Interviews

INTERVIEW: KURT ANGLE

By • Jul 5th, 2009 •

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After 30 years in the ring as an amateur and as a professional, Kurt Angle is at a crossroads in his life. Heralded as the only gold medal Olympic champion in the sport, he soon rocketed to stardom at the top of the professional wrestling world. So the question is, does he retire from the ring in the near future? If so, then what does the proud son of Pittsburgh pursue as a career? Angle envisages the silver screen.

Numerous wrestlers have been in films, and a few left the ring apron for a successful Hollywood career. Primo Carnera appeared in MIGHTY JOE YOUNG along with long time wrestlers turned thespians, Karl “Killer” Davis and Henry Kulky. THE WRESTLER, from 1974, showcased Sam Menacker, Vergne Gagne, Don Muraco, and Danny Hodge, among others. Roddy Piper’s film career is well noted for his portrayal of Nada in THEY LIVE in 1988. Hulk Hogan’s Thunder Lips character from ROCKY III propelled him to stardom in the wrestling world and decades later, between lack luster film and TV roles, a reality show debacle that chronicles the demise of his marriage. None other than Dwayne “The Rock” Johnson topples the competition in this category. Is Kurt Angle ready for his close up?

When did you first have thoughts of acting?

I always loved movies as a kid, I was always inspired to be an actor, I can remember from five years old that I always wanted to be famous. That’s kind of a selfish thing, but it’s something that I always wanted. Bruno Sammartino inspired me to become a professional wrestler and when I first got into professional wrestling and signed a deal with Vince McMahon, I thought of that as an avenue to get into movies. Once I got the feel for pro wrestling and felt how good I was, I stayed in a lot longer than I thought I would. When I made the jump from the WWE to TNA, I felt another surge of success because we quadrupled our ratings…and that also inspired me to stay longer.’

I’m kind of caught in the middle right now but I am making the jump into movies. I’m in four films this year. They are rather action-packed. One I play a government assassin, one I play a convict who escapes from jail, one I play an MMA undefeated Russian fighter. I am playing all different types of roles. When you get into professional wrestling and you see how brutal it is and you are on the road for 250-300 days per year, it starts to wear on you a bit. I got to the point where I knew I could not do it anymore. I am 40 years old, and as much as I want to stay with TNA as long as I can, I know I can’t go full time forever. I want to provide for my kids and give them everything they want and give them all the things that I never had and save enough for them to get through college.

Hopefully, I will have the same success that Dwayne Johnson has had these past few years. I can picture myself doing that. He made the transition very smoothly. I respect him for that. Although he is a couple of years younger than me, he’s been my hero as far as making that jump from professional wrestling to acting. He has been very inspiring to me. Lots of people love wrestlers and wrestling, but they don’t realize that there are a lot of wrestlers that can crossover and make that transition. They don’t take them seriously as actors. When you look at the WWE and TNA you can pick out a handful of guys that are actually that good. I think Hollywood is starting to look at that, and with Vince McMahon’s WWE Films…that has opened up avenues for wrestlers to do movies and TV. I think Dwayne Johnson definitely has helped. Obviously guys like Hulk Hogan and Macho Man had key roles in big movies, but as far as a full time actor, Dwayne has been the one and only. I’d like to be the second one to have the success that he has. How many guys can say that they have had a movie come out the first week and been number one more than once? I think he has done it two or three times. Hopefully, God willing, I can do the same in the future.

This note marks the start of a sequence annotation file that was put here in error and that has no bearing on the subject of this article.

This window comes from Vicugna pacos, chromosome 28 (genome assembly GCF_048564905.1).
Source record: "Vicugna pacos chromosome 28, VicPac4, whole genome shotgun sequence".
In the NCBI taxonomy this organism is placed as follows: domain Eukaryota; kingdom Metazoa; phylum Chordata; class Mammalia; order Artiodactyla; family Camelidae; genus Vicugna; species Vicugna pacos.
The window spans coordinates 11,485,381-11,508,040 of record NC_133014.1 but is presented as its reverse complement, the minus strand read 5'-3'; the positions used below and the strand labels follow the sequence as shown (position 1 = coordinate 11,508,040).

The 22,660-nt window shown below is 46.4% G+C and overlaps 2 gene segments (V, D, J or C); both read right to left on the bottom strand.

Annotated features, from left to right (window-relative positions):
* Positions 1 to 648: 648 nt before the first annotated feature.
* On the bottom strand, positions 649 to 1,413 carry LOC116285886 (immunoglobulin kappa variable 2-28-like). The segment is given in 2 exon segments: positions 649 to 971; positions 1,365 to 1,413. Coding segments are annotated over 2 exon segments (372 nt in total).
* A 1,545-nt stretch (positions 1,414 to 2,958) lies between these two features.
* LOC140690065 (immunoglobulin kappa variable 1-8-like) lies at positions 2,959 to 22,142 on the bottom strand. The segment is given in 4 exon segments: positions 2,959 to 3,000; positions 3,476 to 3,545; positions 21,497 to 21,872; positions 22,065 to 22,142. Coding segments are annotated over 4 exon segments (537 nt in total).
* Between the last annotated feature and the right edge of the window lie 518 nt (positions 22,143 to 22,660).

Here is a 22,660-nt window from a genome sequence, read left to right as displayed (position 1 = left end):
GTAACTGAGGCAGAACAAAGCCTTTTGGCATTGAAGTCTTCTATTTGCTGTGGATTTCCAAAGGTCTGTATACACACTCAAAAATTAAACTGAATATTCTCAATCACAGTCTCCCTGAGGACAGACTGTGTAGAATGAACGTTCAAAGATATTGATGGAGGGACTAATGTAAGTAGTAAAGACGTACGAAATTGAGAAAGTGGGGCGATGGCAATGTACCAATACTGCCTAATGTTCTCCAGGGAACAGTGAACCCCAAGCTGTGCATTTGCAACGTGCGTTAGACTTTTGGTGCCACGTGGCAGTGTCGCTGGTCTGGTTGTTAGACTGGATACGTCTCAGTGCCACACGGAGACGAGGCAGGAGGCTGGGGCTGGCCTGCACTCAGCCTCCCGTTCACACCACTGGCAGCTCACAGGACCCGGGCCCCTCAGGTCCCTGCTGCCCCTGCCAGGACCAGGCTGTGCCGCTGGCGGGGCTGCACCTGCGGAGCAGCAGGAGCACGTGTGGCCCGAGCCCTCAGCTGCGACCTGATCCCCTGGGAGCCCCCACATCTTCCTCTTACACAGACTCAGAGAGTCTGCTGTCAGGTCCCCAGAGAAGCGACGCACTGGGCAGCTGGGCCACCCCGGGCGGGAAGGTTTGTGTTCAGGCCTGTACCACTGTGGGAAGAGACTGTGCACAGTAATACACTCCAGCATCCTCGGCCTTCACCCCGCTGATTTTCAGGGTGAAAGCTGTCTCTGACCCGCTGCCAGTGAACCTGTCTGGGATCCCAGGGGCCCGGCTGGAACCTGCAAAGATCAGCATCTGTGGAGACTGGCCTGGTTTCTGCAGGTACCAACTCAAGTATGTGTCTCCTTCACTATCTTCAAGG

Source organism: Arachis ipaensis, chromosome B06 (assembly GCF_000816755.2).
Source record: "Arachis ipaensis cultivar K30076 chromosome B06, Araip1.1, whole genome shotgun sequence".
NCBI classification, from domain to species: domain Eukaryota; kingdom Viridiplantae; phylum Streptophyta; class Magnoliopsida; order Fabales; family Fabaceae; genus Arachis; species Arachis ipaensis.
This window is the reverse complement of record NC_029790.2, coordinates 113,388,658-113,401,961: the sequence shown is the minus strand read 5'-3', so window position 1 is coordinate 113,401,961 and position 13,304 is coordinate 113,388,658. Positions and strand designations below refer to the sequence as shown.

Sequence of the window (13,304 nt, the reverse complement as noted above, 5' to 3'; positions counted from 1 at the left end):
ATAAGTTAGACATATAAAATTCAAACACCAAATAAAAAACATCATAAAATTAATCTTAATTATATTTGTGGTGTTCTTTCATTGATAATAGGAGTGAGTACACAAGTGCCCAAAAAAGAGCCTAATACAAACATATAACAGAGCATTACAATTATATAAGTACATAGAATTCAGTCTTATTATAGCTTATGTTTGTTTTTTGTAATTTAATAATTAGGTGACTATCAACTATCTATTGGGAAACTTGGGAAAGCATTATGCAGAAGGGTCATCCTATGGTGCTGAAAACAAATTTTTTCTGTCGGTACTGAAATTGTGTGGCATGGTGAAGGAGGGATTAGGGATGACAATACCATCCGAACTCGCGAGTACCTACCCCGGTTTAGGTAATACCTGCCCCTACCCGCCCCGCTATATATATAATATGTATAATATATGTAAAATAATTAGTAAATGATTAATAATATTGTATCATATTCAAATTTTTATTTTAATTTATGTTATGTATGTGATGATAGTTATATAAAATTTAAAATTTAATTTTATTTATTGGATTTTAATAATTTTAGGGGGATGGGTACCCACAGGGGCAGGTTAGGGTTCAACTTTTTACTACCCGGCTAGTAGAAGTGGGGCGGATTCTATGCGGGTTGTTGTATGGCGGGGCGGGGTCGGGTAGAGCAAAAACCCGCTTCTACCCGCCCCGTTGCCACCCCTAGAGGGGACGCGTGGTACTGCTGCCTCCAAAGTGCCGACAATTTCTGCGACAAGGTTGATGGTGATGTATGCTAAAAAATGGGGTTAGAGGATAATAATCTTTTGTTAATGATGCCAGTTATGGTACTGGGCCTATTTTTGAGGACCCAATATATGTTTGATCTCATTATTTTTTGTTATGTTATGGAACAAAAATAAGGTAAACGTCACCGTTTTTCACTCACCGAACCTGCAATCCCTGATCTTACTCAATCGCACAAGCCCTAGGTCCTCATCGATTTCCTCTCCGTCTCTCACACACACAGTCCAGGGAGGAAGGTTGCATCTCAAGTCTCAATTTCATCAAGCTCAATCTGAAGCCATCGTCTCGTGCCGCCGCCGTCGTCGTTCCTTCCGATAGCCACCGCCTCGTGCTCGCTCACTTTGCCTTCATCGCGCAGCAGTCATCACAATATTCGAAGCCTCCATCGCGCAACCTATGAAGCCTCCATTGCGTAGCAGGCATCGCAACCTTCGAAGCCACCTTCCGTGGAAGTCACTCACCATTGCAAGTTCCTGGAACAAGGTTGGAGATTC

CHAINS is your first film of several that you have been cast in.

My first acting role I played a guard in a prison. It was a film that was out of the book of Job. It was about a guy that was wrongly convicted. I was a prison guard who called him a lot of racial names and just beat him down. The guy would just not give up his faith.

I really enjoyed doing the film even though I did not like the character that I played. It was a lot of fun to step outside myself, and be that ignorant person for that week.

When I first did that, that’s when I got the fever for doing films. I started doing smaller films. I just did one called END GAME. It’s not exactly an A film. It’s a film in which I had the lead role in which I played a serial killer. They wanted me to play the police officer, the guy in charge of the investigation. But I thought that he was one-dimensional. So I asked to play the serial killer because he seemed to have many different personalities. The film is okay. I enjoyed doing it. I started going out to Los Angeles. Dixie Carter and Jeff Jarrett started flying me out to meet with casting directors. I was cast in MY NAME IS EARL, but I had to pass that up due to scheduling conflicts.

WWE has made films such as SEE NO EVIL, THE MARINE, THE CONDEMNED, and 12 ROUNDS. Did you want to be part of their production company?

I knew I had to make a choice. I knew being in the WWE, the money was there, the movies were there with WWE Films, but I wanted to go outside the circle, the realm of WWE, and spring out on my own. When you are with WWE, you are under the WWE umbrella. John Cena is a big star right now, HHH is a big star, those guys are doing incredibly well and I am very happy for them. But, you are still under that WWE umbrella. I don’t blame Vince for doing that. I think that he is going to make a whole new avenue of stars with WWE Films. But I wanted to go beyond WWE Films. I am not saying that I am doing films that are better than their films, I think that Vince is doing a great job with some of the films he has done already. They have done real well on DVD and fairly well in the movie theaters so my hat is off to him but I just didn’t want to be under that umbrella.